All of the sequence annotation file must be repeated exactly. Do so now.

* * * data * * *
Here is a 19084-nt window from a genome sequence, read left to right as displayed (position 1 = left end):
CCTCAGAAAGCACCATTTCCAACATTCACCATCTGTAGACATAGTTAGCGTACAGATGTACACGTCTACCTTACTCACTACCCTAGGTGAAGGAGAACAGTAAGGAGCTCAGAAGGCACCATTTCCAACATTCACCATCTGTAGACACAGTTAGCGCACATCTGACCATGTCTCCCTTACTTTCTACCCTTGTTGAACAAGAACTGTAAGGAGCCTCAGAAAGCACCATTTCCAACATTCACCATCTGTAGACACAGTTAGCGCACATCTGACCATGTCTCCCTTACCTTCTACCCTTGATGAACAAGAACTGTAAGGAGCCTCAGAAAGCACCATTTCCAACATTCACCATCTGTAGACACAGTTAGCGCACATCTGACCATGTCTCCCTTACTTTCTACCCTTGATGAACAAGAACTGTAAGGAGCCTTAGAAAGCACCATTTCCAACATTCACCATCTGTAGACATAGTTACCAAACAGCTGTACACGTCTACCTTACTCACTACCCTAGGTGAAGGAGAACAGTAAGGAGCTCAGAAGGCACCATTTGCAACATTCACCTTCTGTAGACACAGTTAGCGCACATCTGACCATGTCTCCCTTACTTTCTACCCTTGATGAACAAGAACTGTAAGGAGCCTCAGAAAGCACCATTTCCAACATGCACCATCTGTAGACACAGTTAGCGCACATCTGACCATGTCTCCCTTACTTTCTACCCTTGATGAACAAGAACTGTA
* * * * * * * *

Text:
Here is a 19084-nt window from a genome sequence, read left to right as displayed (position 1 = left end):
CCTCAGAAAGCACCATTTCCAACATTCACCATCTGTAGACATAGTTAGCGTACAGATGTACACGTCTACCTTACTCACTACCCTAGGTGAAGGAGAACAGTAAGGAGCTCAGAAGGCACCATTTCCAACATTCACCATCTGTAGACACAGTTAGCGCACATCTGACCATGTCTCCCTTACTTTCTACCCTTGTTGAACAAGAACTGTAAGGAGCCTCAGAAAGCACCATTTCCAACATTCACCATCTGTAGACACAGTTAGCGCACATCTGACCATGTCTCCCTTACCTTCTACCCTTGATGAACAAGAACTGTAAGGAGCCTCAGAAAGCACCATTTCCAACATTCACCATCTGTAGACACAGTTAGCGCACATCTGACCATGTCTCCCTTACTTTCTACCCTTGATGAACAAGAACTGTAAGGAGCCTTAGAAAGCACCATTTCCAACATTCACCATCTGTAGACATAGTTACCAAACAGCTGTACACGTCTACCTTACTCACTACCCTAGGTGAAGGAGAACAGTAAGGAGCTCAGAAGGCACCATTTGCAACATTCACCTTCTGTAGACACAGTTAGCGCACATCTGACCATGTCTCCCTTACTTTCTACCCTTGATGAACAAGAACTGTAAGGAGCCTCAGAAAGCACCATTTCCAACATGCACCATCTGTAGACACAGTTAGCGCACATCTGACCATGTCTCCCTTACTTTCTACCCTTGATGAACAAGAACTGTA